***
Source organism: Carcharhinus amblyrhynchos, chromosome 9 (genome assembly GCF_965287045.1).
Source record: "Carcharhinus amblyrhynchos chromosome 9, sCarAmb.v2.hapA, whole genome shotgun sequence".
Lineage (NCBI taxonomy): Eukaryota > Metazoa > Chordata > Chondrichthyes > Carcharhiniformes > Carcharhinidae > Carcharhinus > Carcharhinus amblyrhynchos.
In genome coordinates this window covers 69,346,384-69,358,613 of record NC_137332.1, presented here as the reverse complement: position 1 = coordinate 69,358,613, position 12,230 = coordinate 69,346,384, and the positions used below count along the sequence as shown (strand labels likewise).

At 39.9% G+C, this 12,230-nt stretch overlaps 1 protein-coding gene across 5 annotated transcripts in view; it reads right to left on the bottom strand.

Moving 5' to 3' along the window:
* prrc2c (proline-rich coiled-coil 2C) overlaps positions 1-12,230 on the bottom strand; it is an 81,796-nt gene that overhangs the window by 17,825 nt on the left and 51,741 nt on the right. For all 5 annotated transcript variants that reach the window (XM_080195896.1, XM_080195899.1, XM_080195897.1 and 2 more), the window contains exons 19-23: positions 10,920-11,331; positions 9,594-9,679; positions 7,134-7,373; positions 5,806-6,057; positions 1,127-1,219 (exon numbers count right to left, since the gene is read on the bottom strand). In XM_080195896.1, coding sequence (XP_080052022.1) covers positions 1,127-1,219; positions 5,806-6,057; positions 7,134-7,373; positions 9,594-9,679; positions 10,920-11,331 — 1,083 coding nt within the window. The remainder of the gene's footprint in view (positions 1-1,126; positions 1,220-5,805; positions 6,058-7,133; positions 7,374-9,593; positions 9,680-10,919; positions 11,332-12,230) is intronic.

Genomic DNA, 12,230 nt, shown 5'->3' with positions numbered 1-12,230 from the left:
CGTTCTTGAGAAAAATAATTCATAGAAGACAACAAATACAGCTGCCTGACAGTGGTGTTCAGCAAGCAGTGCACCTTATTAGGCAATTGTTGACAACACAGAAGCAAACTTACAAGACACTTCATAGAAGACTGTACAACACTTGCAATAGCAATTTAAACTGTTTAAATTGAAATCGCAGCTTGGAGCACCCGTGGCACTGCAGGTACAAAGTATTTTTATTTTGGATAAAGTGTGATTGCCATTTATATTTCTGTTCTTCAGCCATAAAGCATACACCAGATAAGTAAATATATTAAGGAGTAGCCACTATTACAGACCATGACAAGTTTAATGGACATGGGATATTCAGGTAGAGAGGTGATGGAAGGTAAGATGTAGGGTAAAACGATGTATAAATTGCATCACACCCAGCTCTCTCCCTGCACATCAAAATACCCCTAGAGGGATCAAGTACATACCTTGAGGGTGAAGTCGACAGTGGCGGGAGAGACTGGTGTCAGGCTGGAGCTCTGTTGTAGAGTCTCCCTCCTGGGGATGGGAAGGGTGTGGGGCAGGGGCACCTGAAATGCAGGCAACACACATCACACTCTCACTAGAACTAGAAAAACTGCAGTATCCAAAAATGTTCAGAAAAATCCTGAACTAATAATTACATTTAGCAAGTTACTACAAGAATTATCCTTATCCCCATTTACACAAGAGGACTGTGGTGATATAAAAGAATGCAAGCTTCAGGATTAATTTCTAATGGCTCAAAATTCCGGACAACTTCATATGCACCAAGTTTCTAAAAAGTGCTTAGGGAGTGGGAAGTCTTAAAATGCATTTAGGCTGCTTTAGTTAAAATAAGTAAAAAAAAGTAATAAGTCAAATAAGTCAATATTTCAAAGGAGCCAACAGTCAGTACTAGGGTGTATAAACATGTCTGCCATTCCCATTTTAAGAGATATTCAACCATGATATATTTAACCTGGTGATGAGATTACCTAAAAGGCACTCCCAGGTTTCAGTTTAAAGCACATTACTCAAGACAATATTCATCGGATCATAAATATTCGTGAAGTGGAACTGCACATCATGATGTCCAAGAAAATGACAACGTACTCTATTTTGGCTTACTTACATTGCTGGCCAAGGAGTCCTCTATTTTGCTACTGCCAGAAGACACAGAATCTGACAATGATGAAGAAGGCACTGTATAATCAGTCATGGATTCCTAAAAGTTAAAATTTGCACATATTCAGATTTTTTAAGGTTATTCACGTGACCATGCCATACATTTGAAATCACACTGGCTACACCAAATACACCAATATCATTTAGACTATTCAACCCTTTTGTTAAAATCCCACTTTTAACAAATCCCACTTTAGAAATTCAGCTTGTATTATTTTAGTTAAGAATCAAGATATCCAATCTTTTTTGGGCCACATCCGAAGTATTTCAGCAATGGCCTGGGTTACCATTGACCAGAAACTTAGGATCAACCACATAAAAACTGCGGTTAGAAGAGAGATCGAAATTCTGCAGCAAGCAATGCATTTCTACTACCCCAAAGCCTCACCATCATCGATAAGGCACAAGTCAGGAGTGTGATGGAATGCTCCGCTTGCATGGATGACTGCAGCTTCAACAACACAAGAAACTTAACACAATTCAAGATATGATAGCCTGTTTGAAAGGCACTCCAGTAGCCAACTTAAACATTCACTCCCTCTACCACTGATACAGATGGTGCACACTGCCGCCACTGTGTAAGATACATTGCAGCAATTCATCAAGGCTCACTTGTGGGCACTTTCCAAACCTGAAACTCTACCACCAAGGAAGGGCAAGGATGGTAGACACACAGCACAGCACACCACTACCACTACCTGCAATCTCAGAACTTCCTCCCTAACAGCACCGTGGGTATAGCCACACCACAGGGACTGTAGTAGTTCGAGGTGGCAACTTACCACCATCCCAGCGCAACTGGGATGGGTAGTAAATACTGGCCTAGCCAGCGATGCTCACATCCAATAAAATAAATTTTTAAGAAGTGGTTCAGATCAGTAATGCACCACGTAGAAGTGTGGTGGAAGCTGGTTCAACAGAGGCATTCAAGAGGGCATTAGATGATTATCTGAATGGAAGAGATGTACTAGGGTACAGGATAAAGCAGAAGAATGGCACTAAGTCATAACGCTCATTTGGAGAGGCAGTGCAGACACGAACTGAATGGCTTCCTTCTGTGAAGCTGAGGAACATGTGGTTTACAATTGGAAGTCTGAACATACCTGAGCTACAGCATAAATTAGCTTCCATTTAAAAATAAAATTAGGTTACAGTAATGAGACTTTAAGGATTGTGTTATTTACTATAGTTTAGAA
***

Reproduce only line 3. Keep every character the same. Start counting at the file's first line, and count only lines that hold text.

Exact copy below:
Lineage (NCBI taxonomy): Eukaryota > Metazoa > Chordata > Chondrichthyes > Carcharhiniformes > Carcharhinidae > Carcharhinus > Carcharhinus amblyrhynchos.